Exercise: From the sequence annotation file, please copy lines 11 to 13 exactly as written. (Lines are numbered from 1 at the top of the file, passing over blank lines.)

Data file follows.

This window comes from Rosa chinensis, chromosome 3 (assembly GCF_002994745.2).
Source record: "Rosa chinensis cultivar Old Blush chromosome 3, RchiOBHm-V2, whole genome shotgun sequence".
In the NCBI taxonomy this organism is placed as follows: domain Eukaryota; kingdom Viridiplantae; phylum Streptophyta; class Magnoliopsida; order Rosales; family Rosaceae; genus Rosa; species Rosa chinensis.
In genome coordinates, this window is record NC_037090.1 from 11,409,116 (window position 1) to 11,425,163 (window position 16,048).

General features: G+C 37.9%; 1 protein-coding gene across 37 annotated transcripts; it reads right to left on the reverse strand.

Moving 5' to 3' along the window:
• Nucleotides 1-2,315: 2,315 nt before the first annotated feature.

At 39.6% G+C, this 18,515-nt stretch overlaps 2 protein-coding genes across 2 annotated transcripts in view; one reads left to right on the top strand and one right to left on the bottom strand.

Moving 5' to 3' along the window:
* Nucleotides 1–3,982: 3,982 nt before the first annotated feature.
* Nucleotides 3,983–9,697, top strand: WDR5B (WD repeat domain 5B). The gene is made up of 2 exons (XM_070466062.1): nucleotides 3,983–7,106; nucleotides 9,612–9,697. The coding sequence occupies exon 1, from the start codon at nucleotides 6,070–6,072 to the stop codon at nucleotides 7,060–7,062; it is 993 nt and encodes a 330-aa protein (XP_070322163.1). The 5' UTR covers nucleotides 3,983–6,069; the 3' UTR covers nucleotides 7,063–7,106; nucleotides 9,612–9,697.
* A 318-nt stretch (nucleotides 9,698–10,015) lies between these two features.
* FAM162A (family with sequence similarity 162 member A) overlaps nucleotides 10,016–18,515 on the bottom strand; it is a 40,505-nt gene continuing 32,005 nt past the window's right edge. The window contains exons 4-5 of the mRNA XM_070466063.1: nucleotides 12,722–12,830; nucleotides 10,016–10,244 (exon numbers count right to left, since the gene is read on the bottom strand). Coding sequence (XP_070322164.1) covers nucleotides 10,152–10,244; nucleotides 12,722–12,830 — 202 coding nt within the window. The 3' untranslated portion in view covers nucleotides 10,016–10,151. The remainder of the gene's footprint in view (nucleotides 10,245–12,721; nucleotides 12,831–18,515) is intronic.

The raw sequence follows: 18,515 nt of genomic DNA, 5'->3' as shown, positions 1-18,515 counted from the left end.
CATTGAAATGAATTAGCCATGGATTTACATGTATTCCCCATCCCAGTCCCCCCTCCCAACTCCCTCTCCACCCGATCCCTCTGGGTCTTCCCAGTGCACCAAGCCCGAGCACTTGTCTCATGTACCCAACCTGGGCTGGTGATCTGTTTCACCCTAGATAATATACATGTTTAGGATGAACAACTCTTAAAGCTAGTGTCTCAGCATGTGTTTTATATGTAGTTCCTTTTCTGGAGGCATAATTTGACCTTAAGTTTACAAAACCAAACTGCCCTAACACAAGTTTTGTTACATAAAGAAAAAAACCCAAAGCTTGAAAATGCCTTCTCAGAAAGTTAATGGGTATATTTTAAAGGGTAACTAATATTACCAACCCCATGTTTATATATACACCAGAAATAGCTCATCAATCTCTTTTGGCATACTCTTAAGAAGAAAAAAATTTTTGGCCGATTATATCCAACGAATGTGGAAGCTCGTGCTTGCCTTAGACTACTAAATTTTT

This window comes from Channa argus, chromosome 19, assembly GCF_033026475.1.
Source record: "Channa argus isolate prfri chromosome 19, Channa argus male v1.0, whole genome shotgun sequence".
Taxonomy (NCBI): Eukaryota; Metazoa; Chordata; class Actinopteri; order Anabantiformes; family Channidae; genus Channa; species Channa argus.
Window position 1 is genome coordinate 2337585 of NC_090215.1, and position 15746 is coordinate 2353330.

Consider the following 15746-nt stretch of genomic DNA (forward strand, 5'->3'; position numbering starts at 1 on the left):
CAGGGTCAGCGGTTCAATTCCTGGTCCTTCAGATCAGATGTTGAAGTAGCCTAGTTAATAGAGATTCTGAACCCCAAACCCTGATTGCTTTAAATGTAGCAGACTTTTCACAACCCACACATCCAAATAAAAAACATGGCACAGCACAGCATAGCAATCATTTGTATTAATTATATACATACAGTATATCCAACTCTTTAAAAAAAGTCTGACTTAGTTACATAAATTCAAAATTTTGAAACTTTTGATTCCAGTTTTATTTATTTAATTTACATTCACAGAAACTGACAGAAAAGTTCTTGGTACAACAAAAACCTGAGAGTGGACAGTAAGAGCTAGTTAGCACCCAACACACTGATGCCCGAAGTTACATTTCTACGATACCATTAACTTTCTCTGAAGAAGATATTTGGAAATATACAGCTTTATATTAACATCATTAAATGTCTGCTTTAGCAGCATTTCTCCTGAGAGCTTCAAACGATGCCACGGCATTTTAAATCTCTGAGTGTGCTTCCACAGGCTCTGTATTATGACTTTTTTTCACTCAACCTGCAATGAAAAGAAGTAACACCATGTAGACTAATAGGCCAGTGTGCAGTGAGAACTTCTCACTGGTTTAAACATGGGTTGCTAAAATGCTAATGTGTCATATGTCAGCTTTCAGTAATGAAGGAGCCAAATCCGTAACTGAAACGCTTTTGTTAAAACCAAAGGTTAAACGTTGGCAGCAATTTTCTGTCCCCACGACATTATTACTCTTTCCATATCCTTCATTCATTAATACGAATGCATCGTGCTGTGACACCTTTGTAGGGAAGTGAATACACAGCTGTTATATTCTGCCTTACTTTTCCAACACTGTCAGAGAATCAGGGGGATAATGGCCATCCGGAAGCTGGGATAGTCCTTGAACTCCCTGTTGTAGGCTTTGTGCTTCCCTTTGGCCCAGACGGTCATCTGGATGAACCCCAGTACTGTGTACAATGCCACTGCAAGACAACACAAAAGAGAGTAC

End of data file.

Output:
* Nucleotides 3,983–9,697, top strand: WDR5B (WD repeat domain 5B). The gene is made up of 2 exons (XM_070466062.1): nucleotides 3,983–7,106; nucleotides 9,612–9,697. The coding sequence occupies exon 1, from the start codon at nucleotides 6,070–6,072 to the stop codon at nucleotides 7,060–7,062; it is 993 nt and encodes a 330-aa protein (XP_070322163.1). The 5' UTR covers nucleotides 3,983–6,069; the 3' UTR covers nucleotides 7,063–7,106; nucleotides 9,612–9,697.
* A 318-nt stretch (nucleotides 9,698–10,015) lies between these two features.
* FAM162A (family with sequence similarity 162 member A) overlaps nucleotides 10,016–18,515 on the bottom strand; it is a 40,505-nt gene continuing 32,005 nt past the window's right edge. The window contains exons 4-5 of the mRNA XM_070466063.1: nucleotides 12,722–12,830; nucleotides 10,016–10,244 (exon numbers count right to left, since the gene is read on the bottom strand). Coding sequence (XP_070322164.1) covers nucleotides 10,152–10,244; nucleotides 12,722–12,830 — 202 coding nt within the window. The 3' untranslated portion in view covers nucleotides 10,016–10,151. The remainder of the gene's footprint in view (nucleotides 10,245–12,721; nucleotides 12,831–18,515) is intronic.